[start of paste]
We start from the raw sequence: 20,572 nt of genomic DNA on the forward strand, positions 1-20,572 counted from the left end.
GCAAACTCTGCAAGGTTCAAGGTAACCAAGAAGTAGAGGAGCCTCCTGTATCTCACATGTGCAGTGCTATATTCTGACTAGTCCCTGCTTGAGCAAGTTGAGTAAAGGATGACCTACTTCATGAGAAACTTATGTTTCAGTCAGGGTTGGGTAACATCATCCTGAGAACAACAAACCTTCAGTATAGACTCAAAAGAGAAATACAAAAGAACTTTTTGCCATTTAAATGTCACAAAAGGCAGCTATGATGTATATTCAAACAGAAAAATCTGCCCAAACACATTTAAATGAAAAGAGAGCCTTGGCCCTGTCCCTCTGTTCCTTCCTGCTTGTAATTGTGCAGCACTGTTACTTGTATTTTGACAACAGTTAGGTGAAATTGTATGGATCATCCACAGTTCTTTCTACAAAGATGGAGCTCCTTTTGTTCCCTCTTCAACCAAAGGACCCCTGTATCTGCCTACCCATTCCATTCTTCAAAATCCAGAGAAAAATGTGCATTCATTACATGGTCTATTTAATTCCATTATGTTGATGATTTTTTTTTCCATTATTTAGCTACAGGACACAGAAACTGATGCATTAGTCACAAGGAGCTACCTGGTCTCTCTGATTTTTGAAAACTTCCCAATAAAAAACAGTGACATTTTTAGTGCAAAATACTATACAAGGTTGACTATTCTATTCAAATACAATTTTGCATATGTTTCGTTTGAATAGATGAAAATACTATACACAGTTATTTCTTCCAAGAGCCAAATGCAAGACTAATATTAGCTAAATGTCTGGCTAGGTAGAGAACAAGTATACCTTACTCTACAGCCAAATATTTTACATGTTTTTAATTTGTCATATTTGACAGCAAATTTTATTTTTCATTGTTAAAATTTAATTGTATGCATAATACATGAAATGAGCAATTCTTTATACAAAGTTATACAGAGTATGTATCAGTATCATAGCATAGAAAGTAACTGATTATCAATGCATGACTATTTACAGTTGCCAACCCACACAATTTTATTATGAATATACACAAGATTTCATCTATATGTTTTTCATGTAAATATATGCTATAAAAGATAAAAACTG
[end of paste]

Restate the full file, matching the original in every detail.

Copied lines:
We start from the raw sequence: 20,572 nt of genomic DNA on the forward strand, positions 1-20,572 counted from the left end.
GCAAACTCTGCAAGGTTCAAGGTAACCAAGAAGTAGAGGAGCCTCCTGTATCTCACATGTGCAGTGCTATATTCTGACTAGTCCCTGCTTGAGCAAGTTGAGTAAAGGATGACCTACTTCATGAGAAACTTATGTTTCAGTCAGGGTTGGGTAACATCATCCTGAGAACAACAAACCTTCAGTATAGACTCAAAAGAGAAATACAAAAGAACTTTTTGCCATTTAAATGTCACAAAAGGCAGCTATGATGTATATTCAAACAGAAAAATCTGCCCAAACACATTTAAATGAAAAGAGAGCCTTGGCCCTGTCCCTCTGTTCCTTCCTGCTTGTAATTGTGCAGCACTGTTACTTGTATTTTGACAACAGTTAGGTGAAATTGTATGGATCATCCACAGTTCTTTCTACAAAGATGGAGCTCCTTTTGTTCCCTCTTCAACCAAAGGACCCCTGTATCTGCCTACCCATTCCATTCTTCAAAATCCAGAGAAAAATGTGCATTCATTACATGGTCTATTTAATTCCATTATGTTGATGATTTTTTTTTCCATTATTTAGCTACAGGACACAGAAACTGATGCATTAGTCACAAGGAGCTACCTGGTCTCTCTGATTTTTGAAAACTTCCCAATAAAAAACAGTGACATTTTTAGTGCAAAATACTATACAAGGTTGACTATTCTATTCAAATACAATTTTGCATATGTTTCGTTTGAATAGATGAAAATACTATACACAGTTATTTCTTCCAAGAGCCAAATGCAAGACTAATATTAGCTAAATGTCTGGCTAGGTAGAGAACAAGTATACCTTACTCTACAGCCAAATATTTTACATGTTTTTAATTTGTCATATTTGACAGCAAATTTTATTTTTCATTGTTAAAATTTAATTGTATGCATAATACATGAAATGAGCAATTCTTTATACAAAGTTATACAGAGTATGTATCAGTATCATAGCATAGAAAGTAACTGATTATCAATGCATGACTATTTACAGTTGCCAACCCACACAATTTTATTATGAATATACACAAGATTTCATCTATATGTTTTTCATGTAAATATATGCTATAAAAGATAAAAACTG